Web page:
I will have to compare a neutral passage with this one and see how implicitly the authors makes or does not make his support clear.
If you find such a neutral passage please do present it (I will try to find one on my own) so that I can be crystal clear about it... thankyou

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AdityaHongunti , your "takeaway" content is excellent. Spot on.

You asked for an example of a passage in which the author is
Quote:
"plain neutral . . . [about competing theories and the author] just presents the data and criticisms and more discussion on that but does not support" either theoretical approach.


This question, from OG 13, and OGs 2015-2018, is a good example:
here, on GMAT Club.
See question #3.

Nice work. I hope that the example helps. :)
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Re: In her seminal work, The Continuum Concept, Jean Liedloff presents the  [#permalink]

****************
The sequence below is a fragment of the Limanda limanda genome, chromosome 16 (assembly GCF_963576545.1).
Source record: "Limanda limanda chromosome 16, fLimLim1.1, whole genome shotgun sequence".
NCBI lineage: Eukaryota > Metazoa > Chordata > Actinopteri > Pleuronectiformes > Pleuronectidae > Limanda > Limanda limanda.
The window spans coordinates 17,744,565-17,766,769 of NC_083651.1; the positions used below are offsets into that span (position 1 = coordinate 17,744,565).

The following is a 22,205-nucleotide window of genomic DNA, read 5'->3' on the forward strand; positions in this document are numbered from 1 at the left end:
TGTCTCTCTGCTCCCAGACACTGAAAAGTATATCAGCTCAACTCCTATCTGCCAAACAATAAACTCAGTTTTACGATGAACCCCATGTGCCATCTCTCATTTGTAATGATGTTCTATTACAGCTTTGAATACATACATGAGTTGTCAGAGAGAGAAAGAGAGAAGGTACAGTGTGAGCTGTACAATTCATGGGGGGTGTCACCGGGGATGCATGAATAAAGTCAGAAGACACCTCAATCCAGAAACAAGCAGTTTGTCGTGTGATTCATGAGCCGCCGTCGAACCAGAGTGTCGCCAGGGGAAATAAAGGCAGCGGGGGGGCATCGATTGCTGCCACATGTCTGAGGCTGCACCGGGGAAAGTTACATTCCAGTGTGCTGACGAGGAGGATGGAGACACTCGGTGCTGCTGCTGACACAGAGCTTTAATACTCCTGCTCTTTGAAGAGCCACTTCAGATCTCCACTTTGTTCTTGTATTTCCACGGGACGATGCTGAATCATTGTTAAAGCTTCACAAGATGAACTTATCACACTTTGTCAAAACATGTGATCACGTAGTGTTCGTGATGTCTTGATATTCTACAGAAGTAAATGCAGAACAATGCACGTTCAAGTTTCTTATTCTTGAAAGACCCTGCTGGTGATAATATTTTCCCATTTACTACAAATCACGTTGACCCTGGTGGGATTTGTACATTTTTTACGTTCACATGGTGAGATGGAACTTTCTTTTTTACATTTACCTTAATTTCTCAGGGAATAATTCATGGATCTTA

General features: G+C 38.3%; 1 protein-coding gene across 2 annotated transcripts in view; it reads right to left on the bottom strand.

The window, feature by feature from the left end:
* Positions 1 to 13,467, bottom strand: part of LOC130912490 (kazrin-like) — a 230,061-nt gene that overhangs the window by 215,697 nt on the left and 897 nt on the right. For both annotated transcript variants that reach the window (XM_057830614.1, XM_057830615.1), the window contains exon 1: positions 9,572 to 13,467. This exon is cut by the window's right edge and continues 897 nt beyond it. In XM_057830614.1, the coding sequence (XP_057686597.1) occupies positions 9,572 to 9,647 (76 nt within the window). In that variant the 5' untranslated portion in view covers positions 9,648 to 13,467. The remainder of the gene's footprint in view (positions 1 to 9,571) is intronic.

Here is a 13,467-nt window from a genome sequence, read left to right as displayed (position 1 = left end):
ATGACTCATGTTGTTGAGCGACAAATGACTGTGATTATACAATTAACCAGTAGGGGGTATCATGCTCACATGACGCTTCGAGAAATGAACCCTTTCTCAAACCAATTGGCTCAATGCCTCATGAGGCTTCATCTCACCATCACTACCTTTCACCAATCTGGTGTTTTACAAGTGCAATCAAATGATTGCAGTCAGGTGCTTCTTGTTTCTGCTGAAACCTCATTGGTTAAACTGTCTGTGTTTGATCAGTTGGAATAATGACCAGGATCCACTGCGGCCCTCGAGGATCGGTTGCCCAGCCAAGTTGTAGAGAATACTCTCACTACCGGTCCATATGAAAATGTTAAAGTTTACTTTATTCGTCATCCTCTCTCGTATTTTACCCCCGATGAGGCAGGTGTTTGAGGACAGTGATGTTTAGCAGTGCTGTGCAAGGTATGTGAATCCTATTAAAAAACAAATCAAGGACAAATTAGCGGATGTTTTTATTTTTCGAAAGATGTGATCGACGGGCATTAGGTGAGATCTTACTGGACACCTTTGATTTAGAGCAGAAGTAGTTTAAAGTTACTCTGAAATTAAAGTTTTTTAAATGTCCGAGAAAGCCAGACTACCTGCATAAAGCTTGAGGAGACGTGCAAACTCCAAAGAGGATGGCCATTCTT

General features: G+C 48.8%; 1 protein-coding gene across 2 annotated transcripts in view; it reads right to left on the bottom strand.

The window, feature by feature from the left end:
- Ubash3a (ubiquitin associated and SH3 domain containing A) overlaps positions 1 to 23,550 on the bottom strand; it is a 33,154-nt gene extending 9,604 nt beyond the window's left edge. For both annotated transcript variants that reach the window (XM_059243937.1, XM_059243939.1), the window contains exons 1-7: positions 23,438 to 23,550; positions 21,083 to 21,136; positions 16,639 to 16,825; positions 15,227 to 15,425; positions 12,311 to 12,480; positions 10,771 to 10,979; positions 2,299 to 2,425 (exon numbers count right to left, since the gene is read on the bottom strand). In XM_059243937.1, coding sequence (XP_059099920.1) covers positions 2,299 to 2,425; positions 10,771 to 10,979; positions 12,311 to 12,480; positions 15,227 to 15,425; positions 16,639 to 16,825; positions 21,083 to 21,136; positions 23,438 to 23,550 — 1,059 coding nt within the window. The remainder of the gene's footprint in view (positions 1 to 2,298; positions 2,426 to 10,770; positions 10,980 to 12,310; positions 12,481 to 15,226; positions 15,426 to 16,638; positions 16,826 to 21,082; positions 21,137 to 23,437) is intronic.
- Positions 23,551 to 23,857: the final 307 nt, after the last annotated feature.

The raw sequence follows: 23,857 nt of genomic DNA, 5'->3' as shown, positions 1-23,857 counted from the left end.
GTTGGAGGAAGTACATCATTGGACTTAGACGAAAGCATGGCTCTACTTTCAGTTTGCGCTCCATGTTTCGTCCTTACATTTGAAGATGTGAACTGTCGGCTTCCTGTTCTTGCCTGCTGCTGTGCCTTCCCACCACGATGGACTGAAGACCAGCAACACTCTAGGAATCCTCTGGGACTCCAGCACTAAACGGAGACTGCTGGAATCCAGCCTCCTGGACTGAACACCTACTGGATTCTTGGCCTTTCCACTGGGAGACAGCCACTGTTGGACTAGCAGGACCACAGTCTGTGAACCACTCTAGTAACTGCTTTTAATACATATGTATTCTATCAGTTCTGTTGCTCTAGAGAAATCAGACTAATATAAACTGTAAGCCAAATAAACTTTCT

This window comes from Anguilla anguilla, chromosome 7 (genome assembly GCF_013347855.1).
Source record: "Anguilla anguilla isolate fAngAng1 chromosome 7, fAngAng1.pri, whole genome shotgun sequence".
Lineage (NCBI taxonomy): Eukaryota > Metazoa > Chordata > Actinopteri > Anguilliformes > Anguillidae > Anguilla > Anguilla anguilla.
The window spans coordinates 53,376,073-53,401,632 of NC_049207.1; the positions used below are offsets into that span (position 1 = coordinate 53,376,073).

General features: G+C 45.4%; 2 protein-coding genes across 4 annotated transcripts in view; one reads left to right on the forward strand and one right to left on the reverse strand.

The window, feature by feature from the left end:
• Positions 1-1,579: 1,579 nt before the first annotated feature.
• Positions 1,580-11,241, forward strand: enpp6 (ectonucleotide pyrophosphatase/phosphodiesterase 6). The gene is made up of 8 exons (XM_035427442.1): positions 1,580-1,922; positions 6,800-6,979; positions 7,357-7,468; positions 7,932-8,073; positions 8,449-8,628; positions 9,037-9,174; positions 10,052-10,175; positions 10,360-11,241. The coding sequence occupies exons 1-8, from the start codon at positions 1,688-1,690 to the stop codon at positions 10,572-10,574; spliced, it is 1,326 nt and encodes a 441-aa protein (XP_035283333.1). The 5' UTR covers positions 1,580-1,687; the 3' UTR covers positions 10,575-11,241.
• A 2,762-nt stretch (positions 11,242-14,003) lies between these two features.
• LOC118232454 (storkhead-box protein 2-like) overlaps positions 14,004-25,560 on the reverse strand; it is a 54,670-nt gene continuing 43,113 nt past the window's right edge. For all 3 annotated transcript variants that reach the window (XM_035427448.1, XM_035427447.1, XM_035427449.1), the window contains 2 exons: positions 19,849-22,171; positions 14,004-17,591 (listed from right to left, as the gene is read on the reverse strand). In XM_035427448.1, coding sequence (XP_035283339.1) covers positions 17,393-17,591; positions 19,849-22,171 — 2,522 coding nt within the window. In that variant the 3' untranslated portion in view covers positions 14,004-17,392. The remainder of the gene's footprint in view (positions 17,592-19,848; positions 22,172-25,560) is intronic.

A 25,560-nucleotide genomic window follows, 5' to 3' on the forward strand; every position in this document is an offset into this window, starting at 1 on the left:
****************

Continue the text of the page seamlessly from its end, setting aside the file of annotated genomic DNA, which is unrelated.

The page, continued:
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Gladiator59 wrote:
generis,

Thank you for the detailed response above. +1 to you. This could be a good lesson on gauging the tone of a passage.

I would think that a neutral passage has equal weight ( or like you said "airtime" :-) ) for both viewpoints or if not at least a strong assertion against the viewpoint that gets more airtime to finish of the passage.

Good discussion and great passage.

Regards,
Gladi

Gladiator59 , yes, "gauging the tone" is a perfect way to phrase the task. :)

And yes, a neutral passage will give equal weight to the different theories.
In this case, weight was signaled both by "airtime" (how, how thoroughly, and how attractively each theory was presented),
and by the fact that one theory not only got the last word, but also in that last word, the last-presented theorist trounced the claim of the other theorists.